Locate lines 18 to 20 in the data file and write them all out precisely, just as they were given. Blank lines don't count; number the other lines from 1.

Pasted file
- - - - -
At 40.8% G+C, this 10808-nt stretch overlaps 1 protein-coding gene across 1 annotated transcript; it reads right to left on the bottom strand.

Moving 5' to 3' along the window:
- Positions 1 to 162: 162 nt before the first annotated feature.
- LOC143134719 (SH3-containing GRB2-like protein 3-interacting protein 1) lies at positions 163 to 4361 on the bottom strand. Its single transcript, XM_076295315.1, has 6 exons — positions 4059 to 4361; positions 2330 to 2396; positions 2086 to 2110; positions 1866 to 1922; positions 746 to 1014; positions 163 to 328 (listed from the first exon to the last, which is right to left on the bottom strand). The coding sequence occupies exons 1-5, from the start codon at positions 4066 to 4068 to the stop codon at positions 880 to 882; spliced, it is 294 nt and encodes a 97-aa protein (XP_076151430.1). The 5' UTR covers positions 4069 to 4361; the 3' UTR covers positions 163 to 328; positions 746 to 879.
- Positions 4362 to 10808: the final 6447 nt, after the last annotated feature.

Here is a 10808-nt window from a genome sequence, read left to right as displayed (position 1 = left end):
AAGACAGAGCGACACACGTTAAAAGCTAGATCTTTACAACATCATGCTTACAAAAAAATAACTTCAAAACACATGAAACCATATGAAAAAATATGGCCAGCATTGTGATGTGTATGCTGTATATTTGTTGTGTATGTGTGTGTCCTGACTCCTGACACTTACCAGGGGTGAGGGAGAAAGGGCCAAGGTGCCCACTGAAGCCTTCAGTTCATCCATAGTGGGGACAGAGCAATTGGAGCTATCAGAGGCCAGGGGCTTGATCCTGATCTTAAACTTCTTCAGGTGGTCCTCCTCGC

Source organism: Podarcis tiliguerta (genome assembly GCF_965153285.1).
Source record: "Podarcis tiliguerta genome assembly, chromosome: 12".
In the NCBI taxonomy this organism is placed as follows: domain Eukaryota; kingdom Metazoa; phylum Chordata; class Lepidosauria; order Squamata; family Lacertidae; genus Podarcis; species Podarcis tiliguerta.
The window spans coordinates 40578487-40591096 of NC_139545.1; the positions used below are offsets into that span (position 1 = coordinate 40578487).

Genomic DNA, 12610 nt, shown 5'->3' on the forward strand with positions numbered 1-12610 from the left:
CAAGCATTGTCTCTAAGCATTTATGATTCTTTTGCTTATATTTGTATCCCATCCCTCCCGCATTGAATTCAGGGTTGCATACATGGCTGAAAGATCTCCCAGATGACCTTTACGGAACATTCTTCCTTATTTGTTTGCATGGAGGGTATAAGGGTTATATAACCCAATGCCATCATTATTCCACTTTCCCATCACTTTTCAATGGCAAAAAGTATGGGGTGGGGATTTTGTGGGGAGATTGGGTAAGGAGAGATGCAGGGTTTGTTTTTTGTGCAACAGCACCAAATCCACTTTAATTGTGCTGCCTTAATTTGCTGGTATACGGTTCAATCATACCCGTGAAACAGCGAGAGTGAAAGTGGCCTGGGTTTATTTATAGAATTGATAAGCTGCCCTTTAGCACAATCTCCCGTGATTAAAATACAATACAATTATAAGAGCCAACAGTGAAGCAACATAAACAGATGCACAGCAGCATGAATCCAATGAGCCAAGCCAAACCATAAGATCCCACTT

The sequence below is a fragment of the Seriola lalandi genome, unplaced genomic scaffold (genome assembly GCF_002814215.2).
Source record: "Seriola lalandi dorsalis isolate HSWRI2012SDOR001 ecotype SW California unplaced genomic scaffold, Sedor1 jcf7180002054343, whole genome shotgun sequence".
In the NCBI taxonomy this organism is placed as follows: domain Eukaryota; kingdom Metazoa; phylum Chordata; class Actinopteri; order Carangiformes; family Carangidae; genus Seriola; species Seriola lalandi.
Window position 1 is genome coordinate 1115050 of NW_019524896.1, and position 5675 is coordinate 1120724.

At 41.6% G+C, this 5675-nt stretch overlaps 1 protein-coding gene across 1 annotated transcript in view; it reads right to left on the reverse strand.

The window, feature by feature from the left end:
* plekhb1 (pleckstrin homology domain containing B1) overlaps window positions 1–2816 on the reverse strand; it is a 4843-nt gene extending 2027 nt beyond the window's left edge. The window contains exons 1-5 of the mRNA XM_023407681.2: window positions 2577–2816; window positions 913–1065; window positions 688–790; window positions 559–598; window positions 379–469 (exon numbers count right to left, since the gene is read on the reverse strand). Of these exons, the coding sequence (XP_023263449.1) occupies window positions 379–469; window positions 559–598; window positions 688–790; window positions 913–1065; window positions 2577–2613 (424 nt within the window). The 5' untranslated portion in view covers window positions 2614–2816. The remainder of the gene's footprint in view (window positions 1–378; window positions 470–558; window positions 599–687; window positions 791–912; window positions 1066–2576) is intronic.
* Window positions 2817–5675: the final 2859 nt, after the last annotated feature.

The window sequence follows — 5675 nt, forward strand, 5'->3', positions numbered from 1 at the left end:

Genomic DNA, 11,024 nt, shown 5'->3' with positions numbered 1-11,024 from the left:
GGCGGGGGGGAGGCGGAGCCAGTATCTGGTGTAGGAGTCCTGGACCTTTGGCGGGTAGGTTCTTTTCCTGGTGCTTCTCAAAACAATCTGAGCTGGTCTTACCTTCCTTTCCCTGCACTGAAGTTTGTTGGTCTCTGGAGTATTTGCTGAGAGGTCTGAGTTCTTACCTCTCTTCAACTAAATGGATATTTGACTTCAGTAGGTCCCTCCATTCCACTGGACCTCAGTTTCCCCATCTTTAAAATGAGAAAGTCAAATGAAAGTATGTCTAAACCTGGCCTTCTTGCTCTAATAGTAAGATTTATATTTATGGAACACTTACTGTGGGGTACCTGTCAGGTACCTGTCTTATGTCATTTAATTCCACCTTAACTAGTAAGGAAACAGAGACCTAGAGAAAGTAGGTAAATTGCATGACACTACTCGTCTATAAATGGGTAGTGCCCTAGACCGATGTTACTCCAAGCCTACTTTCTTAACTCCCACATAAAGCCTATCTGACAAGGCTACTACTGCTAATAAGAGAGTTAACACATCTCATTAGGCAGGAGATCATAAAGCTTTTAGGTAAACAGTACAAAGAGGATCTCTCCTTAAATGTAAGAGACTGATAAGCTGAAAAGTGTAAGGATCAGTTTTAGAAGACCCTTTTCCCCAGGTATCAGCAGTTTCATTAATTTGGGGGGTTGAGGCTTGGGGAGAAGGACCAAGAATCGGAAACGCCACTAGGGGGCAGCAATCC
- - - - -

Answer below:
At 41.6% G+C, this 5675-nt stretch overlaps 1 protein-coding gene across 1 annotated transcript in view; it reads right to left on the reverse strand.

The window, feature by feature from the left end:
* plekhb1 (pleckstrin homology domain containing B1) overlaps window positions 1–2816 on the reverse strand; it is a 4843-nt gene extending 2027 nt beyond the window's left edge. The window contains exons 1-5 of the mRNA XM_023407681.2: window positions 2577–2816; window positions 913–1065; window positions 688–790; window positions 559–598; window positions 379–469 (exon numbers count right to left, since the gene is read on the reverse strand). Of these exons, the coding sequence (XP_023263449.1) occupies window positions 379–469; window positions 559–598; window positions 688–790; window positions 913–1065; window positions 2577–2613 (424 nt within the window). The 5' untranslated portion in view covers window positions 2614–2816. The remainder of the gene's footprint in view (window positions 1–378; window positions 470–558; window positions 599–687; window positions 791–912; window positions 1066–2576) is intronic.